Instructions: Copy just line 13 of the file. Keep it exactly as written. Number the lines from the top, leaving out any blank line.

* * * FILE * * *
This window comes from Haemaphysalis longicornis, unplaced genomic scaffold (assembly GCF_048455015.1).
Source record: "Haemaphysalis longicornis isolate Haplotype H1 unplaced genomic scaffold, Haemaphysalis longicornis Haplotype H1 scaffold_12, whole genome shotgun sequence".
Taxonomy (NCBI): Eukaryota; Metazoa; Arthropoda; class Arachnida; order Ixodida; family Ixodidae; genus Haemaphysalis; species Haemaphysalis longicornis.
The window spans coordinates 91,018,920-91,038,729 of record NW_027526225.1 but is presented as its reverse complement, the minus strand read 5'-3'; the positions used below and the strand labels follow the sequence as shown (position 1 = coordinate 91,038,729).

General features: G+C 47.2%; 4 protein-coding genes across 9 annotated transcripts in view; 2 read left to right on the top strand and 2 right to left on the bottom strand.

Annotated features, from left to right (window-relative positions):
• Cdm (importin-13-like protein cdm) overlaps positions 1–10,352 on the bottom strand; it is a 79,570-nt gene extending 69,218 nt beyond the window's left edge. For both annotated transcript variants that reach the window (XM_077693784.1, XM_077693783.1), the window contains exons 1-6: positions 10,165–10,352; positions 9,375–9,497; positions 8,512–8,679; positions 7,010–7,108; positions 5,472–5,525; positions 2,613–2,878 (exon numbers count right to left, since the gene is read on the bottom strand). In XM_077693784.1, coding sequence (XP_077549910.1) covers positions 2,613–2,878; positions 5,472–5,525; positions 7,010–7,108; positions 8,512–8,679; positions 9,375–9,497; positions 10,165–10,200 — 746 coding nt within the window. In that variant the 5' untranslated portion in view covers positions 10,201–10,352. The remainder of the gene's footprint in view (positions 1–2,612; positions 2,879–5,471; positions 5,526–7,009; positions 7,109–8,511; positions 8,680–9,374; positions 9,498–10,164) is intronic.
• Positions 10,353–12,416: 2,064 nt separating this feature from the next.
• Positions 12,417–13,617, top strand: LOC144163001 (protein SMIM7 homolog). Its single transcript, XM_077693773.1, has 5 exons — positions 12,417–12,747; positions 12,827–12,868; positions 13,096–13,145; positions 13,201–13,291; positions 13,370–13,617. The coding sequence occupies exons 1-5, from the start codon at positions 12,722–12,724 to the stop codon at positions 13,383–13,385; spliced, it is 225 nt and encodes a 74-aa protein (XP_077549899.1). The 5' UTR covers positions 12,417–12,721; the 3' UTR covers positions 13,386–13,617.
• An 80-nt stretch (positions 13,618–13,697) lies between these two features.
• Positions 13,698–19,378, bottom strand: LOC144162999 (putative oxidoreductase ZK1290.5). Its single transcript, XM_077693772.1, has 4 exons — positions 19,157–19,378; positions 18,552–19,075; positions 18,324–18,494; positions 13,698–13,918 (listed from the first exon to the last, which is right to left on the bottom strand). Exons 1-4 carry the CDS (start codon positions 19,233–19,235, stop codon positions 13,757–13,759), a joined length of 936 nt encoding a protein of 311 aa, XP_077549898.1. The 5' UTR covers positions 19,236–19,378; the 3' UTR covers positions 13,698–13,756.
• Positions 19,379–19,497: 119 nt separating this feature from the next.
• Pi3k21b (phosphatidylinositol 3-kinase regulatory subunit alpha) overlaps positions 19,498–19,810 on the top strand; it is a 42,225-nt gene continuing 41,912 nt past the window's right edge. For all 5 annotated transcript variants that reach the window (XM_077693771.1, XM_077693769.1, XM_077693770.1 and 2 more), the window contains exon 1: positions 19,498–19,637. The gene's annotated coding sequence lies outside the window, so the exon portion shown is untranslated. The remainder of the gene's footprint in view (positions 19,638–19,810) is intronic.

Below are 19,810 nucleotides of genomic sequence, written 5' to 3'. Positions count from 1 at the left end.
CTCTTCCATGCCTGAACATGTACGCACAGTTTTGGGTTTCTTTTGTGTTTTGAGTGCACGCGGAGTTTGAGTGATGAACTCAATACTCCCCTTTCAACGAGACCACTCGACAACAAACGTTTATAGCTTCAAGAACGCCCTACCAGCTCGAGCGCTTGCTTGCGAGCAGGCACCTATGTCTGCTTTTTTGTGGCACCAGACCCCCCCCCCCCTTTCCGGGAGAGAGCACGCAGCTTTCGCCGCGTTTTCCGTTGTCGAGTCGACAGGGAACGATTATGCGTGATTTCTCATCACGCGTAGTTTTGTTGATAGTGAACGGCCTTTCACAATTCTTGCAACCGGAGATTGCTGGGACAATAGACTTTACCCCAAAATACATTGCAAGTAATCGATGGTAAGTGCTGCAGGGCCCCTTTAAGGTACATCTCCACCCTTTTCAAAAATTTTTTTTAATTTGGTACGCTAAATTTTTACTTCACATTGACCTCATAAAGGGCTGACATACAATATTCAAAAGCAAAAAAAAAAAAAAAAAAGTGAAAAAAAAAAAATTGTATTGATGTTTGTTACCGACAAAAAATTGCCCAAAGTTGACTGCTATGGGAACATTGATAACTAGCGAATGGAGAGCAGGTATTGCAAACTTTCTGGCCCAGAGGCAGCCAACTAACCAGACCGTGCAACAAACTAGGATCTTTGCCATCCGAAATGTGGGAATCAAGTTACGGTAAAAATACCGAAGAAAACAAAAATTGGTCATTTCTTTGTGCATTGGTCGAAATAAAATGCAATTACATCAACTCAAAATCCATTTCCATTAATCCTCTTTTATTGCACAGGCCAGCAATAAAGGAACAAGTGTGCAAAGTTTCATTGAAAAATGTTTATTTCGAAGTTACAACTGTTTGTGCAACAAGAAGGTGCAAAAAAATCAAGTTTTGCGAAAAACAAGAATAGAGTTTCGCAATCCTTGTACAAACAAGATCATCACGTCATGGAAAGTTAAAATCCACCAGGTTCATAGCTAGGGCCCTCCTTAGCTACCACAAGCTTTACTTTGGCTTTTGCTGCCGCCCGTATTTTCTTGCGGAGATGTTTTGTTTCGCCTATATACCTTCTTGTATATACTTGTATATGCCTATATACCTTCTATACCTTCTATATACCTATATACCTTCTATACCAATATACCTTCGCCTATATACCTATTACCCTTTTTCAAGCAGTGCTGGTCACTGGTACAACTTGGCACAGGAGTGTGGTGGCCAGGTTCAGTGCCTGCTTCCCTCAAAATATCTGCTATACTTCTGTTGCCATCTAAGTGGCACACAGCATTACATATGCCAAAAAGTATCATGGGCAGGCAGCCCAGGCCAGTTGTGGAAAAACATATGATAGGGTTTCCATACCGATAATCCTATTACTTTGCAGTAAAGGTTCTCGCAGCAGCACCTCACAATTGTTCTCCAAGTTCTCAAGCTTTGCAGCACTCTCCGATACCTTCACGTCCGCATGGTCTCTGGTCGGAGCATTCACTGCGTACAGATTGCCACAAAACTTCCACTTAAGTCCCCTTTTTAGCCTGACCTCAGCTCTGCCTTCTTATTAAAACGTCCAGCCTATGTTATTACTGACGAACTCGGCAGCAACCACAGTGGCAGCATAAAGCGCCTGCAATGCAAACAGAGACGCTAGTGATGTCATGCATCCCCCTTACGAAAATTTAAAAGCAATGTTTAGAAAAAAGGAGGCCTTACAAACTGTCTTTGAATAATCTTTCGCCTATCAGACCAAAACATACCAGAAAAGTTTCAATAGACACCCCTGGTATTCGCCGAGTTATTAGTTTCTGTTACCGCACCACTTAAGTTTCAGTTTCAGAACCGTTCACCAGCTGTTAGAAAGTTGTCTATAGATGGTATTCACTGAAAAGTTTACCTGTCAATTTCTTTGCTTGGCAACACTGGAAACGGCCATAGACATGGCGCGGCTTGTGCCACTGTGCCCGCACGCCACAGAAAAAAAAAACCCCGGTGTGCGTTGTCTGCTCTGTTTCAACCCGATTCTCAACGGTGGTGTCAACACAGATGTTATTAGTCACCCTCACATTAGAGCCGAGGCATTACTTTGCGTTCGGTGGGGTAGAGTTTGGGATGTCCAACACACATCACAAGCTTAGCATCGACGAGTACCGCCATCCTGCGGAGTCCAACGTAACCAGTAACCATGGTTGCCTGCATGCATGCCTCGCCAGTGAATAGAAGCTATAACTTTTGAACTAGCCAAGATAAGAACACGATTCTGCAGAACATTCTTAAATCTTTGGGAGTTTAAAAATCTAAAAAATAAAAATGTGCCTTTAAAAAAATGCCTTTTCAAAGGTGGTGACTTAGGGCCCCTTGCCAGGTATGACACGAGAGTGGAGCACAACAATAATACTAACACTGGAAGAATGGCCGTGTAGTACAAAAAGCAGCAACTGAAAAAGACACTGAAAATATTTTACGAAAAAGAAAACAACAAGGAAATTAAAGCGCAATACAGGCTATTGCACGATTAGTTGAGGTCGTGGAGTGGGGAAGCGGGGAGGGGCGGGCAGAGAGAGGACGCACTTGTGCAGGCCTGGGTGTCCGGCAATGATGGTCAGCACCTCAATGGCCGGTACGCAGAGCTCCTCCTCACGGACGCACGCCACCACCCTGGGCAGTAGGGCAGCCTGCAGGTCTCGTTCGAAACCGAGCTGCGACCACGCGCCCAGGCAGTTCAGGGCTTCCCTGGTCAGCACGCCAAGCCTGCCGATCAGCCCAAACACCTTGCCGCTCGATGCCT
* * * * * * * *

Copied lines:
• Pi3k21b (phosphatidylinositol 3-kinase regulatory subunit alpha) overlaps positions 19,498–19,810 on the top strand; it is a 42,225-nt gene continuing 41,912 nt past the window's right edge. For all 5 annotated transcript variants that reach the window (XM_077693771.1, XM_077693769.1, XM_077693770.1 and 2 more), the window contains exon 1: positions 19,498–19,637. The gene's annotated coding sequence lies outside the window, so the exon portion shown is untranslated. The remainder of the gene's footprint in view (positions 19,638–19,810) is intronic.